An online resource based on the award-winning nature guide

Mammals

Young Raccoons Leaving Natal Dens

7-7-16  young raccoons 490Most raccoons in the Northeast are born in April or early May and spend the next seven weeks inside a tree cavity (brush piles and underground burrows are known but not prevalent denning sites) living off their mother’s milk.  Four to six weeks go by before the young are able to stand upright, but soon thereafter they are climbing and hanging out of the cavity entrance.  The young raccoons are in the process of being weaned when they leave their den at the age of seven weeks.  For the next month or so the mother raccoon and her offspring forage together;  by the age of five months the young are doing a lot of foraging on their own.  Often the family remains together into the late fall or even winter.  During cold winter weather, they typically will den together, and the following spring when the new litter arrives, the one-year-old raccoons disperse. (Thanks to Andrea Ambros for photo op.)

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Young Striped Skunks Learning How To Fend For Themselves

6-28  young skunks2  267For the past six to eight weeks, young striped skunks have lived off their mother’s milk, but now the time has come for them to learn how to provide for themselves.  The mother teaches her four to eight young by taking them all out at night to learn how to forage for insects and small mammals.  Should you encounter one of these small, furry creatures, do not be fooled into thinking it is too young to spray.  Musk is present at birth, and can be released at the ripe old age of eight days.  (Thanks to Don Westover and Lou White for photo op)

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Young Otters Just Beginning to Explore Outside Their Den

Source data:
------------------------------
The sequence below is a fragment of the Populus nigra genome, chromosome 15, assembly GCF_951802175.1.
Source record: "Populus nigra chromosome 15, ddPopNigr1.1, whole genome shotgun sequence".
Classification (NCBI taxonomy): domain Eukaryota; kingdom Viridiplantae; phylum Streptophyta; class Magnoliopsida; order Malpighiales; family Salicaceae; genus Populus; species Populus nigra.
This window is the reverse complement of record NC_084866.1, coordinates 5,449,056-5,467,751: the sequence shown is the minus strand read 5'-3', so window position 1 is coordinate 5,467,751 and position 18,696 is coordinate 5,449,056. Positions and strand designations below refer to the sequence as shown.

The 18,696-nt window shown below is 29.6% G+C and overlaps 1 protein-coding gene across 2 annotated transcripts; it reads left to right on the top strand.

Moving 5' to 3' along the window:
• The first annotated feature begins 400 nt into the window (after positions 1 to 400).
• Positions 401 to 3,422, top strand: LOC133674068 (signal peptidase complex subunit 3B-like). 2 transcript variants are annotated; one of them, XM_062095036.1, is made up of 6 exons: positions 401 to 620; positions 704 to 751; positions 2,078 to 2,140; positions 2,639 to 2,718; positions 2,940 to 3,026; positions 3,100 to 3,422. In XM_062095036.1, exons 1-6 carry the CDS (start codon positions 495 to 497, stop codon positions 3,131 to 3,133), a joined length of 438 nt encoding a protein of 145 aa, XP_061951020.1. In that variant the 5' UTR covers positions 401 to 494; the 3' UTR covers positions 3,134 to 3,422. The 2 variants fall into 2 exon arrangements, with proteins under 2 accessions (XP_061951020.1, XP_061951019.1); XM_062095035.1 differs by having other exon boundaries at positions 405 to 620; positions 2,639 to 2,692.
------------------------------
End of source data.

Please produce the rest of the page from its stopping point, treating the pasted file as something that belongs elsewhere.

e-river otter 125Between February and April, female North American River Otters give birth to an average of two or three young inside their dens, which tend to be near water, usually in an excavated cavity under tree roots, logs or thickets.  Occasionally they have been known to give birth in abandoned beaver and muskrat lodges as well as woodchuck burrows.  The mother doesn’t allow her young to exit their den until they are three or four months old, which, for the oldest litters, is in May.  At this point, after their waterproof adult coats have grown in, she begins to teach them how to swim (surprisingly, this skill is not innate). The mother continues to be very protective and secretive, hiding and shielding the young (even from their father) until they are about six month old.  Thus, glimpses of young otters are not likely to be had until late summer, and only then if you’re lucky. (Photo: adult river otter. Thanks to Heidi Marcotte and Tom Wetmore for photo op.)

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Meadow Voles Soon To Begin Breeding

2-23-16  meadow vole 036

Under perfect conditions, with no predators, no deaths and abundant food, a pair of meadow voles (Microtus pennsylvanicus) could produce a million descendants in a single year. Because they are prey for nearly every meat-eating animal that exists, however, their population, while large, is nowhere near this.

Even though the number of meadow voles is relatively high and they are active day and night, year round, it is unusual to actually set eyes on one. What we do find, especially this time of year, are meadow vole signs in the snow: mazes of runways on the surface of the ground that are exposed as snow starts to melt, air-exchange holes originating in their tunnels and extending to the surface of the snow, tracks and entrance/exit holes to their tunnels.